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Letter to the Editor: Do primaries increase political participation?
Jun 12, 2013 | 1290 views | 0 0 comments | 15 15 recommendations | email to a friend | print
To the Editor:

I’ve watched recently as the news media heavily attacks the decision of delegates to support the caucus system. I continue to watch delegates be labeled “elitists,” “selfish” and “extremists.”

These labels are used to try and discredit and destroy the caucus system. Delegates are elected by the majority of their neighbors who know and trust them. Delegates are delegated the responsibility of researching and vetting candidates for office.

Since not everyone has hundreds of hours to spend researching candidates for office, they are able to delegate the responsibility to a neighbor they know and trust.

These delegates spend countless hours vetting candidates for public office. Prior to getting hired for a job, you are required to go through an extensive application and interview process. The same is true in Utah with those seeking public office. This is why we are the best managed state. Delegates act as a hiring panel to decide if a candidate should or should not be hired. Candidates are required to meet one on one with delegates and be questioned on their qualifications. If delegates cannot come to a consensus, a 60 percent or more supermajority, then the top two candidates advance to a primary.

Utah experimented with the direct primary system from 1937 to 1947, which marked the end of a disastrous decade in Utah politics. During this time the populous dumped the primary system when voter turnout declined to only 10 percent.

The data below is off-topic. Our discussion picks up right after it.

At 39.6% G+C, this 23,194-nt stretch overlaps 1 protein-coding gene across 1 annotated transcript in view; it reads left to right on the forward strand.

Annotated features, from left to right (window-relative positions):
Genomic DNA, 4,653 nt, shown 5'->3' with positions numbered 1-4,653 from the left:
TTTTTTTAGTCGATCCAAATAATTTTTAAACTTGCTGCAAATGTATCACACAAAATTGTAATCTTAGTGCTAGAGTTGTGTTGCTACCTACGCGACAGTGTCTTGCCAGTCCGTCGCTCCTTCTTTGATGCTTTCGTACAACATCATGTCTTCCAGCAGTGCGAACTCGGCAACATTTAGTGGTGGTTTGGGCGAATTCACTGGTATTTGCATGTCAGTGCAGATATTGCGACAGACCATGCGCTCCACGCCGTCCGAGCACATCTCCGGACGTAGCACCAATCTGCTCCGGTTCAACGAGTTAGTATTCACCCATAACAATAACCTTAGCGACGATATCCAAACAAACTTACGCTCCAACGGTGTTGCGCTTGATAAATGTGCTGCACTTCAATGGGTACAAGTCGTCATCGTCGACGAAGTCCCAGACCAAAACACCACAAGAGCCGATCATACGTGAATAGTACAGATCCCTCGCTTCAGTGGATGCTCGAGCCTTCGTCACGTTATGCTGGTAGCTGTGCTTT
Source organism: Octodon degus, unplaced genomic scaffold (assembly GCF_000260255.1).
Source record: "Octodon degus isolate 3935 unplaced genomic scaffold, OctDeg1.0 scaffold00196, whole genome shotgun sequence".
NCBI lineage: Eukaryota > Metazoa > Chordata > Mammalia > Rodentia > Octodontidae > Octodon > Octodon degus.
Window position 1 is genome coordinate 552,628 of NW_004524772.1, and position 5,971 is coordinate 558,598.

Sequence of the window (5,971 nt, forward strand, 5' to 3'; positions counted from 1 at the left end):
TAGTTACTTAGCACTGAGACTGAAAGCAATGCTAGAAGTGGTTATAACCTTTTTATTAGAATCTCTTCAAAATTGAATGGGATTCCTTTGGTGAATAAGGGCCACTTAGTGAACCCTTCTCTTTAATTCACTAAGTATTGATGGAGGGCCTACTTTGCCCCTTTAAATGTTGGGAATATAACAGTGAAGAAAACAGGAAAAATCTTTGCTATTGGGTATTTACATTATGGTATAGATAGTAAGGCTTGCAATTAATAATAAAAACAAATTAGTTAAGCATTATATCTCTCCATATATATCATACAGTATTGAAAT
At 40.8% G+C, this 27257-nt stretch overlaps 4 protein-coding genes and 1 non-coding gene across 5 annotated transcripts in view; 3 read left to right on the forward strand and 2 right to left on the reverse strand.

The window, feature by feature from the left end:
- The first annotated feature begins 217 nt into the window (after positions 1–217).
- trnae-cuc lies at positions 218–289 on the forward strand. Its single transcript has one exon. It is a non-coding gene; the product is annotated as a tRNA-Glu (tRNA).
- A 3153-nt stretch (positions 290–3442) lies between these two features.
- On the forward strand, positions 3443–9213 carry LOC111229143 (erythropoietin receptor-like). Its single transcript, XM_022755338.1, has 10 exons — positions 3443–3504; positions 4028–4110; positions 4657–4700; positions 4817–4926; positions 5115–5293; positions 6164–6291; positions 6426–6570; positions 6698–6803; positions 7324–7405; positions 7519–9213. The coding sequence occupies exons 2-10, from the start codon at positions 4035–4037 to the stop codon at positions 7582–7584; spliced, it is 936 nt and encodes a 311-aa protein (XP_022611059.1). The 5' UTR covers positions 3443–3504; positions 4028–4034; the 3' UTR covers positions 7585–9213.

In the caucus system, candidates are required to speak directly to voters. Money is not so crucial for candidates and often the candidate with the most money does not win. In a primary, just the opposite is true. Candidates are required to reach tens of thousands of people in a very short period of time. Since this is impossible, candidates are forced to turn to media and political consultants, paying them large sums of money to get their political message out through TV ads, automated phone calls and junk mail. This requires candidates to raise large sums of money, making them accountable to lobbyists instead of you.

Many opponents of the caucus system have tried to elude that the (LDS) church is opposed to the caucus system. This is completely false.

In February 2012 the First Presidency of the LDS Church said this, "Precinct caucuses are the most fundamental grassroots level of political involvement.”

Many other church leaders and prophets have taught principles which support the caucus system. President David O. McKay said this, “It is part of our ‘Mormon’ theology that the Constitution of the United States was divinely inspired; that our Republic came into existence through wise men raised up for that very purpose. We believe it is the duty of the members of the Church to see that this Republic is not subverted either by any sudden or constant erosion of those principles which gave this Nation its birth.”

The caucus system represents a republic form of government. Nowhere in the constitution or founding documents of this nation will you find the word “democracy.” However you will find the word “Republic” in many of our nation’s founding documents.

Don’t let your voice in Utah elections be taken away. Help fight the “count my vote coalition’s” ballot initiative and reject the idea that D.C. Lobbyists know best. Please visit to learn more.

Blake Cozzens

Iron County Republican Party Chair

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